Fiction and fact: Which characters in ITV's The Singapore Grip are based on real people?
The historical drama weaves together a mixture of invented characters and real-life figures.
Fact and fiction come together in The Singapore Grip, ITV's historical drama set in World War Two-era colonial Singapore. While most of our main cast of characters are fictional, the events that take place are very real – and so are many of the people involved.
So who's who in The Singapore Grip cast? Here's what you need to know.
Are the characters fictional – or based on real people?
The Singapore Grip is based on the novel of the same name by JG Farrell, and the vast majority of Farrell's characters are fictional: in reality there was no Walter Blackett, no Matthew Webb, no Joan or Monty or Ehrendorf or Dupigny.
However, a handful of key characters are based on real-life historical figures – particularly the Generals and Commanders and Governors who appear throughout the story, like Robert Brooke-Popham and Sir Shenton Thomas.
Screenwriter Christopher Hampton, who was friends with Farrell before his untimely death, told RadioTimes.com: "Yes, all the military characters are [real]. He [Farrell] was a very, very conscientious researcher... given he only wrote three big novels in his life, he spent a terrific amount of time researching, and all the military characters in the book are the real people, and all of their mistakes. Sightly burlesqued in one way or another by both of us.
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"But basically those were the characters: Brooke-Popham who was the man in charge of Singapore who was recalled, and then General Percival who ran up the white flag, and Brigadier Wavell who came in to give them Churchill's message that they should die rather than surrender, which was not a very helpful message at that stage."
Who was Sir Robert Brooke-Popham?
Sir Robert Brooke-Popham (1878-1953), who is played by Sam Cox in the drama, was the Commander-in-Chief of the British Far East Command (i.e. the top military leader) until he was replaced a few weeks before Singapore fell to Japanese troops. As Farrell writes him (and as Cox plays him), he is a weak and indecisive leader who prevaricates on taking action until it is too late.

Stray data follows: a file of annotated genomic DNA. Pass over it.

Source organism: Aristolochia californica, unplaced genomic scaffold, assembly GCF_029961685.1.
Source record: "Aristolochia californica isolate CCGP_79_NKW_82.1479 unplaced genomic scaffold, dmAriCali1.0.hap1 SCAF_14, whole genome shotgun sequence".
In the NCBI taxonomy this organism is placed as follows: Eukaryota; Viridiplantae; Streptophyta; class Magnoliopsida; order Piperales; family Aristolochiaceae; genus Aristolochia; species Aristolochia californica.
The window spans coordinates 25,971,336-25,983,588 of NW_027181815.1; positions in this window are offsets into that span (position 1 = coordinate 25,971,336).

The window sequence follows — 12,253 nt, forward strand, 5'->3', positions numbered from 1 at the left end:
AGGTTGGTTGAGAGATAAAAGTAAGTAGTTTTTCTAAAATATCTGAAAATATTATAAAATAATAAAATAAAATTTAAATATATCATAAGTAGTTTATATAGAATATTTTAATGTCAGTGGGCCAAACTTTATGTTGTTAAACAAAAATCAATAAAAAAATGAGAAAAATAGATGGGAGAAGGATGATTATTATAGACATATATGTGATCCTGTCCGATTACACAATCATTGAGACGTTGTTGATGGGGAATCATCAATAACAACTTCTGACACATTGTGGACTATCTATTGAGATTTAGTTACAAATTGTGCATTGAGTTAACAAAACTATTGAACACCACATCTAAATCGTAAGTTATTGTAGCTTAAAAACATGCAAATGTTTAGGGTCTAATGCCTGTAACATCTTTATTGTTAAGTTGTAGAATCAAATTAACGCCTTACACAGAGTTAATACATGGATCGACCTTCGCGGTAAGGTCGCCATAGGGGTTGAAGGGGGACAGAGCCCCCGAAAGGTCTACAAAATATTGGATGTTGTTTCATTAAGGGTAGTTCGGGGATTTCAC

The real Brooke-Popham was an Air Force man, who served in the Royal Flying Corps during the First World War and then steadily climbed the ranks, becoming Governor of Kenya in the 1930s. That was a post he left at the start of the Second World War in 1939, and the following year (at the age of 62) he was given the Commander-in-Chief role with responsibility for defence matters in Singapore, Malaya (now "Malaysia"), Burma, and Hong Kong.
Things did not go well, to put it mildly.
Brooke-Popham was not given any authority over the Royal Navy ships and troops in the area; he had insufficient planes and anti-aircraft guns to mount an aerial defence; military resources were directed elsewhere, and he was lacking in tanks. His plan to protect Malaysia, Operation Matador, was a failure of botched timing and limited British forces – though to what extent this was Brooke-Popham's fault, or the fault of the top brass in London, is a matter for debate.
As the Japanese advance continued, a decision was made to replace Brooke-Popham who seemed near nervous collapse. That decision was finally carried out in December 1941 at the height of the battle for Malaya, with Lieutenant-General Sir Henry Pownall taking over the job.
Shortly afterwards, on 15th February 1942, Singapore fell to the Japanese. Brooke-Popham bore public blame for the defeat, and lived the final decade of his life largely in retirement.
Who was the real General Percival?
General A Percival, who is played by Richard Lumsden in the drama, commanded British Commonwealth forces in Malaya and Singapore. He was the one who had to surrender to Japan.